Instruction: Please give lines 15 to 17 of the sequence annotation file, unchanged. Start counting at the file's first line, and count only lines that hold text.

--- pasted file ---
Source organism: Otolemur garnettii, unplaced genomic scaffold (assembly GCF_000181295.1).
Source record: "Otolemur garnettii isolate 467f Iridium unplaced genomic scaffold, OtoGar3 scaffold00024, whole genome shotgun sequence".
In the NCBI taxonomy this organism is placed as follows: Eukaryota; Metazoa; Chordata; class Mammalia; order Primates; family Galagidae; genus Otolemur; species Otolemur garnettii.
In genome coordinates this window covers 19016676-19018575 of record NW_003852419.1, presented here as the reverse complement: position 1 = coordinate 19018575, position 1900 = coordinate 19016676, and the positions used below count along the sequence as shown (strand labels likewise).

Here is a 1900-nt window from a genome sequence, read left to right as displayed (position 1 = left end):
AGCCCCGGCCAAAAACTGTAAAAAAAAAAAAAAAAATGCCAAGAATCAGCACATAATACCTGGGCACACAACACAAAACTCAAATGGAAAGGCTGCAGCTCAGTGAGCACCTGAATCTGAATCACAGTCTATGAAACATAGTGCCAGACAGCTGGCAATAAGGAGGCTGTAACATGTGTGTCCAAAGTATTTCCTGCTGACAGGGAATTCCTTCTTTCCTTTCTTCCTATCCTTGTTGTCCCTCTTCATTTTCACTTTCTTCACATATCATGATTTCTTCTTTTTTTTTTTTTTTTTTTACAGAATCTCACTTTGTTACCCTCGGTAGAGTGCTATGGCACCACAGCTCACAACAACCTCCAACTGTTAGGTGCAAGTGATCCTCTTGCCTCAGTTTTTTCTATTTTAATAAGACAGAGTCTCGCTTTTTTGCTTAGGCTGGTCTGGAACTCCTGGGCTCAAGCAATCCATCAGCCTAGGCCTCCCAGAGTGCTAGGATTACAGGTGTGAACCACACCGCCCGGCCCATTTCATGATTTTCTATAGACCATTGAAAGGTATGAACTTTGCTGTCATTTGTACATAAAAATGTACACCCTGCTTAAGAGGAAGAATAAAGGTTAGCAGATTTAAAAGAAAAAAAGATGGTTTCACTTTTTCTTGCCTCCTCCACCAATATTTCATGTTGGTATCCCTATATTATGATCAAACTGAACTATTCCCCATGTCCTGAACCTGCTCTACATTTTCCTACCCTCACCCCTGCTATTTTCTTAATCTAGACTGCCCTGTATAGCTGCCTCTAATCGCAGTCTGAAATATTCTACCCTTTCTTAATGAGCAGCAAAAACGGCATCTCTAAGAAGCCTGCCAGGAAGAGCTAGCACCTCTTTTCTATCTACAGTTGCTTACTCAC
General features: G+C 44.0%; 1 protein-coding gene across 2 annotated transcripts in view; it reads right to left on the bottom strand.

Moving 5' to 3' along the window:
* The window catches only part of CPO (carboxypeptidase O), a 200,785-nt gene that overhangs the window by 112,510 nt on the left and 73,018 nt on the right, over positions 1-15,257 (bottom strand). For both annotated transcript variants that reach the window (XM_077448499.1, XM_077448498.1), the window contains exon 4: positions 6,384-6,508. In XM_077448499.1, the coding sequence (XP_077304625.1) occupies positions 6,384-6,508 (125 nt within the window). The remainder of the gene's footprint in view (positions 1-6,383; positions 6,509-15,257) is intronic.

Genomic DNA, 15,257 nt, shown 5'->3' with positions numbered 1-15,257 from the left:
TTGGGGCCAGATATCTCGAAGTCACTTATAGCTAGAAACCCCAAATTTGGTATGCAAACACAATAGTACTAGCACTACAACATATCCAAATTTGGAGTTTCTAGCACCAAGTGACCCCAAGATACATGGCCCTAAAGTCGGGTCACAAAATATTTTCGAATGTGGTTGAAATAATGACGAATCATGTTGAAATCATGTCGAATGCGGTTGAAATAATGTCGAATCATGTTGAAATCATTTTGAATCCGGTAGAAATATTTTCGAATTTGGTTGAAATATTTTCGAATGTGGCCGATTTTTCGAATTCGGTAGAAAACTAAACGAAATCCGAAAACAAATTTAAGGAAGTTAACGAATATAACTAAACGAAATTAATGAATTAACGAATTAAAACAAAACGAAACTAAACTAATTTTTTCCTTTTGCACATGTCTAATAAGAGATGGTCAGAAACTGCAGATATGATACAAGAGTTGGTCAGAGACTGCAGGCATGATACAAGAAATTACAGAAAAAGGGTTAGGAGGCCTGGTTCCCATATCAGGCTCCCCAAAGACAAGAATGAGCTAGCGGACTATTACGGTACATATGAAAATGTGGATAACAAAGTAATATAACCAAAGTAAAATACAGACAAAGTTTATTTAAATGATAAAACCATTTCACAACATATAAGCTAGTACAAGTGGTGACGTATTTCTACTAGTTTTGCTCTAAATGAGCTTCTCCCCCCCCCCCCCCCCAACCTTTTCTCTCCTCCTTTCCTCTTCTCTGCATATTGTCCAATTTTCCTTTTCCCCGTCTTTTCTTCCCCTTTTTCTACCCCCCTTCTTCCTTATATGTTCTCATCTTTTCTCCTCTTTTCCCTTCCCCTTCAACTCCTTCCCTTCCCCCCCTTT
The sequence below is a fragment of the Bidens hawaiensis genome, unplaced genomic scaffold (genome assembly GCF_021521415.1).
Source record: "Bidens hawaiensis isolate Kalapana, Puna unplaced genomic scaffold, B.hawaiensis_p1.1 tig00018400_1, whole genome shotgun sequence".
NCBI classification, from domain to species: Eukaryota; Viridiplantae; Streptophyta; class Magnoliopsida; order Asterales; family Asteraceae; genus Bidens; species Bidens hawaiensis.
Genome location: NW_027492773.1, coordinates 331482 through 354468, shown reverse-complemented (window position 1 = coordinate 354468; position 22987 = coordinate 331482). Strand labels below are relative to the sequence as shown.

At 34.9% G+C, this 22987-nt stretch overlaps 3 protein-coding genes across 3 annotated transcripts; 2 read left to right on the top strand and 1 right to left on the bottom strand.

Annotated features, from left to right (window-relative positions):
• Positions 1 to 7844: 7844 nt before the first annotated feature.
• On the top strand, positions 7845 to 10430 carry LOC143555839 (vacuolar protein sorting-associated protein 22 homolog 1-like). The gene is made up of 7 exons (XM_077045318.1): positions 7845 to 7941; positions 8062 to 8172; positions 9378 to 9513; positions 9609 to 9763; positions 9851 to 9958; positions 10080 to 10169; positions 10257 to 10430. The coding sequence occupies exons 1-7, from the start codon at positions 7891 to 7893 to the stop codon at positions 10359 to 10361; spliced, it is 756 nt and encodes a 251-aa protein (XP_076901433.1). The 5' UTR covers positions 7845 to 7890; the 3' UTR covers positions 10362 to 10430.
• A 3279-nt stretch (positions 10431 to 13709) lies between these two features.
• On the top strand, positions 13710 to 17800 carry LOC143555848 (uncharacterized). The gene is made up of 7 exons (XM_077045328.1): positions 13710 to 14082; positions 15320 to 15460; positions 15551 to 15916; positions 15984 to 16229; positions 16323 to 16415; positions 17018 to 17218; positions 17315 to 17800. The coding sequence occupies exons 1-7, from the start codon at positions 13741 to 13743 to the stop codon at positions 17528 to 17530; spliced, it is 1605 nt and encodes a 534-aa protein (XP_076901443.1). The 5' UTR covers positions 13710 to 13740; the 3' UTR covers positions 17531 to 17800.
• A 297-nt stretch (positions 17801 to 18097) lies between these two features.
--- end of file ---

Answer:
Genome location: NW_027492773.1, coordinates 331482 through 354468, shown reverse-complemented (window position 1 = coordinate 354468; position 22987 = coordinate 331482). Strand labels below are relative to the sequence as shown.

At 34.9% G+C, this 22987-nt stretch overlaps 3 protein-coding genes across 3 annotated transcripts; 2 read left to right on the top strand and 1 right to left on the bottom strand.

Annotated features, from left to right (window-relative positions):